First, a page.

Some users may use third-party apps to set up automated tweets to send messages sucha as “#FF Thanks for following” and @ mention multiple users. This may not be seen as spam behaviour at all by some users, but it has diminished the real function of #FF Follow Friday, as it used to mainly be used to recommend people to follow with particular reasons or suggestions why someone would want to follow that recommendation to follow. How can you genuinely recommend your followers to follow a user who has only begun to follow you?
Thanks for following @ mentions or direct messages
Again this may not be seen as spammy behaviour at all by some, however the overuse and misuse of this type of function has meant it has become disliked by some users. These messages are usually set up to be automated by third-party apps, therefore little effort and thought has gone into the messages.
Duplicates of the same @replies
This behaviour can be seen as spammy and your account can be seen as inauthentic. If you search for tweets containing keywords related to your area of interest or a particular product you are trying to sell and you reply someone who mentions that product with exactly the same tweet, it can be seen as aggressive marketing. Users want to have conversations about brands and products without being bombarded by sales tweets.
Some people may not consider these actions as spam at all and find them perfectly acceptable, however I feel they have de-valued functions on Twitter people used to use approproately, such as Follow Friday and direct messages thanking for new followers. They’re looking for mass engagement rather than more quality engagement.
I hope that has helped clear up some of the differences between clear spamming activity and what may be seen as acceptable by some. There are always different opinions on the matter and different levels of tolerance so the guides will never been set in stone.
As Twitter says ‘What constitutes “spamming” will evolve as we respond to new tricks and tactics by spammers.’
In the next blog post in our series on spam we look at how to moderate and report spam on Twitter.
Facebook has just begun to roll out their new feature of targeted posts for brand pages. Currently you can schedule, add a location and tag people in your posts, but now Facebook have followed the lead of LinkedIn by allowing you to control which fans of your page see your posts in their news feeds.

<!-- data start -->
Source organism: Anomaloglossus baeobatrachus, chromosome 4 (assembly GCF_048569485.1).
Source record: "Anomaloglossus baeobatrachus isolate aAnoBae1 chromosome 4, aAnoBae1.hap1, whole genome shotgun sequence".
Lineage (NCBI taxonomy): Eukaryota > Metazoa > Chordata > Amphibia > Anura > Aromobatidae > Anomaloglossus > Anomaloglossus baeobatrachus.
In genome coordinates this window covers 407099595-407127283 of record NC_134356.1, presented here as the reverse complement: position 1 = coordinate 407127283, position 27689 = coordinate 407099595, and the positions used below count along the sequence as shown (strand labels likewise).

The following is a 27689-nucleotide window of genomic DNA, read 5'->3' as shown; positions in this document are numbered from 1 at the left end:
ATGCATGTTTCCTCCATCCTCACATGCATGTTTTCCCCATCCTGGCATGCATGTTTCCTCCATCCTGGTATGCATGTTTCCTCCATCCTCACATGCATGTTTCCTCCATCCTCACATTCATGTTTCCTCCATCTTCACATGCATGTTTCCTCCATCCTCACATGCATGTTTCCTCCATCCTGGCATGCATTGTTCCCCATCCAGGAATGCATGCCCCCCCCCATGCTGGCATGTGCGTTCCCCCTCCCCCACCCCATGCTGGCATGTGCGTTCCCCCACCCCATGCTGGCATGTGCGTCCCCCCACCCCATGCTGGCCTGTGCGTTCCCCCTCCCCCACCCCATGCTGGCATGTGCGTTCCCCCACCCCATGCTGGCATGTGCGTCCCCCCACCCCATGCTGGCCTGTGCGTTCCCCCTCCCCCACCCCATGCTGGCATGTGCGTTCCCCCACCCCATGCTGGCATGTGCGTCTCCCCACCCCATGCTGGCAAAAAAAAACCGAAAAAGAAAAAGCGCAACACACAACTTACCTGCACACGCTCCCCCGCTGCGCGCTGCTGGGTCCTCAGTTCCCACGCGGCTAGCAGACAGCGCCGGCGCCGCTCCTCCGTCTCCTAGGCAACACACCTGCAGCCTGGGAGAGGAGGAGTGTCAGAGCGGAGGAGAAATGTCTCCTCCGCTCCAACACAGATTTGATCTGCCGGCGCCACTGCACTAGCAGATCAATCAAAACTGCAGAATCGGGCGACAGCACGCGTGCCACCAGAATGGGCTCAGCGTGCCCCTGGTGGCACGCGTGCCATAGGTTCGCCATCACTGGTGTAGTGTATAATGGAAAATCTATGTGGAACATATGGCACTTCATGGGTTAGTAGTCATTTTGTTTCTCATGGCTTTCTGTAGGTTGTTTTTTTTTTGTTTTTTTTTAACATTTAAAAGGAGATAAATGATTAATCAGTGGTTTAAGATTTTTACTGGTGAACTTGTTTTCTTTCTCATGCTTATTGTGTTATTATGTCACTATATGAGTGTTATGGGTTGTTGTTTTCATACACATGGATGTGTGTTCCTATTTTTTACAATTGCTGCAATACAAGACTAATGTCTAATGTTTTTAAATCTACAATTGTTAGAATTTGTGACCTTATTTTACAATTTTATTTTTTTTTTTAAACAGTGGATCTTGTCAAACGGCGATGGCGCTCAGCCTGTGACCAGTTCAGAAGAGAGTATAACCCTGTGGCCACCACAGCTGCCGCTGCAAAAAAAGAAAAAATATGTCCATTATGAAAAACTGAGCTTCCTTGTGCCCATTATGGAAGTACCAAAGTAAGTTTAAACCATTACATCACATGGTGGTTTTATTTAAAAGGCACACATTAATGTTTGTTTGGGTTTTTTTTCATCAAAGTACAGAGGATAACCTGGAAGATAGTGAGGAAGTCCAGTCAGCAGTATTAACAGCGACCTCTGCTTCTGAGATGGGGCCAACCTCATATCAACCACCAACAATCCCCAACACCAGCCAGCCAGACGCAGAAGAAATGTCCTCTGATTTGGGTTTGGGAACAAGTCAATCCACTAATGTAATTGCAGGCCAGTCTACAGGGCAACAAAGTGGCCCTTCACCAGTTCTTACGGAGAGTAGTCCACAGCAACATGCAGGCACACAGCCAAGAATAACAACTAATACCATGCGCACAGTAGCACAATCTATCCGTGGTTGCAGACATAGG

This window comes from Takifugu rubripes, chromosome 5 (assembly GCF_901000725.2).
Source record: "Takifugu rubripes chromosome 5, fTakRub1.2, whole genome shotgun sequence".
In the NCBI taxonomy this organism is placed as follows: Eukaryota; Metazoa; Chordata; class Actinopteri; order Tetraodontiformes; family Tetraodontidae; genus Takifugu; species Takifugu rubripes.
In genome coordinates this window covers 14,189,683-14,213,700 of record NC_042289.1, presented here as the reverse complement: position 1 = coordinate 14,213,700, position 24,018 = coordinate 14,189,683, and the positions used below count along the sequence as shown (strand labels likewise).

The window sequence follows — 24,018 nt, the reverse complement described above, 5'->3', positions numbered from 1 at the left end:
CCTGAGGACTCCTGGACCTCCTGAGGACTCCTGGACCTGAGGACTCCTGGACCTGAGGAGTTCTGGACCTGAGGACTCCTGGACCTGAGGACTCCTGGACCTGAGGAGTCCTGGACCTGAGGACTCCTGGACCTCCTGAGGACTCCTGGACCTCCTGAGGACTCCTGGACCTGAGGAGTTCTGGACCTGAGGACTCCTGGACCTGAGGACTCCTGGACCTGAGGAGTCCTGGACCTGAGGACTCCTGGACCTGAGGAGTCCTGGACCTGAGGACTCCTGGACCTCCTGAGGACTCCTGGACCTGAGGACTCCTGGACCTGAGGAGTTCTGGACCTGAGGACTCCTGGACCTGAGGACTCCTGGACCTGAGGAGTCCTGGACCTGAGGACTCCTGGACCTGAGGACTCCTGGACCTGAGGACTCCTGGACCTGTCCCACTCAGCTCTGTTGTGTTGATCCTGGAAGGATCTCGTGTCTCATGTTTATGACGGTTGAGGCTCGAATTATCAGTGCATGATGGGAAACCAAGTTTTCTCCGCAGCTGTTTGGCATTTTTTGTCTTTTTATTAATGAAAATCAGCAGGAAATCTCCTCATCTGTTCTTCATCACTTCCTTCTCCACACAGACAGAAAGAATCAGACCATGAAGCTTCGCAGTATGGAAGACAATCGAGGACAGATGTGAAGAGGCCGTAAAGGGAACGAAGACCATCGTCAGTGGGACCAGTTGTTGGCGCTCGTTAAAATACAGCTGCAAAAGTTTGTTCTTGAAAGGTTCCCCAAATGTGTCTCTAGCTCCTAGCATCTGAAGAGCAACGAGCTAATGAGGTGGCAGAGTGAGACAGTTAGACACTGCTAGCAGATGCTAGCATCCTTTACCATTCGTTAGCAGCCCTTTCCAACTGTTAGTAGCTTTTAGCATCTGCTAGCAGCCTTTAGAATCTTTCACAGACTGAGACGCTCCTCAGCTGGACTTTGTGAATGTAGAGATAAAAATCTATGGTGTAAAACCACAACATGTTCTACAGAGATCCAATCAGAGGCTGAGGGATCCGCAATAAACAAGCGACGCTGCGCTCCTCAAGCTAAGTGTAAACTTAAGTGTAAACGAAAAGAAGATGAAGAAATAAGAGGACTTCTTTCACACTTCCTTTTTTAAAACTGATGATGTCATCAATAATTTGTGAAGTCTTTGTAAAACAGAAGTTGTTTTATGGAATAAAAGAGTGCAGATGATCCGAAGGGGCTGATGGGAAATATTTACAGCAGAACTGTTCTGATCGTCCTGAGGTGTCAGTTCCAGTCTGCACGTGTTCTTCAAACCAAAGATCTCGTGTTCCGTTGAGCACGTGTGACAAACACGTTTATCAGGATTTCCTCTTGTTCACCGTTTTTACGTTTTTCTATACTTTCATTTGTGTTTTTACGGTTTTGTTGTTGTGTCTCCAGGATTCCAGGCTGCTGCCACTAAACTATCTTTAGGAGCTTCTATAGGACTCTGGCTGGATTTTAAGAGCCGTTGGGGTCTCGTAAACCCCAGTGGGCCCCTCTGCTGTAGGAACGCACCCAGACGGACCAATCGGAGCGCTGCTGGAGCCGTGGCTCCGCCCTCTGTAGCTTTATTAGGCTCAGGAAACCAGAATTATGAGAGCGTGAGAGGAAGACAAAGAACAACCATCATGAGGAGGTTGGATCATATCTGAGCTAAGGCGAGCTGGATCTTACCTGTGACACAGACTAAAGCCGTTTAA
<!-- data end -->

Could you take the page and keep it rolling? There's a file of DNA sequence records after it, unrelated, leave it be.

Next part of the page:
The filters you can use include gender, educational status, relationship status, interested in, age, location and language. These are similar filters to those already offered by Facebook advertising. The targeted posts will be able to reach the people most likely to be interested in the specific content you are sharing, meaning the appropriate users can be reached with relevant messages, and the users unlikely to be interested will not be put off by unrelated content.
Facebook says that by targeting your posts will ensure that ‘only the most relevant people will see them in their news feeds.’
The feature is already used on LinkedIn company profiles, and as with the Facebook targeting posts, the success can be determined by how large your audience on the platform already is, to see real value in segmenting your audience.
There is also the risk of missing users that do not have the specific types of information on their profiles included, which could mean they are missed from your targeted posts. It is also important to remember that the posts will also appear on your timeline, so if you do not want all your fans to be able to see the posts, you will need to hide them from your timeline.
However being able to target your posts can be a very powerful way of reaching your specific audience types with targeted messages, using the data Facebook users include in their profiles.
How to target your Facebook page posts
There has been discussion amongst our 12 Days of Twitter delegates recently as to what they think constitutes spam on Twitter, which is often a difficult question to give a definitive answer to.
There are particular actions on Twitter that can easily be determined as spam; however there are also certain types of behaviour that are a little more subjective. So in this two-part blog series I’m going to break down the different elements to help you more easily determine what types of activity on Twitter are spammy and what activity may just be par for the course!
What is spam on Twitter?
These are the actions on Twitter that are definitely considered spam by Twitter itself and the Twitter community. They include actions that are unsolicited, that users haven’t chosen to happen or instigated themselves.
An @mention with an unexplained or unrelated link
Have you ever received unexplained @mentions, often immediately after you’ve sent a tweet? Often you will receive @ mentions with just a link that more than likely have no relation to anything you have tweeted about. They often appear from spammy accounts that tweet the same link at many different users.
You may also receive @mentions that feature links in relation to getting more followers like the ones below.
Direct Messages with unexplained links
Similarly, if you receive a direct message from a user with a link with no explanation, this is also spam. It is more than likely that some of these accounts will have been hacked and may be unaware that they are sending these Direct Messages and that their accounts have been hacked.
So the best thing to do is to have a look at the profile of the user to see if they have a legitimate, genuine Twitter presence. If you get one of these messages, never click on the link (or it will send the same spam message to your followers). If it has come from someone you know on Twitter, send them a DM to say you think they’ve been hacked and recommend that they change their password.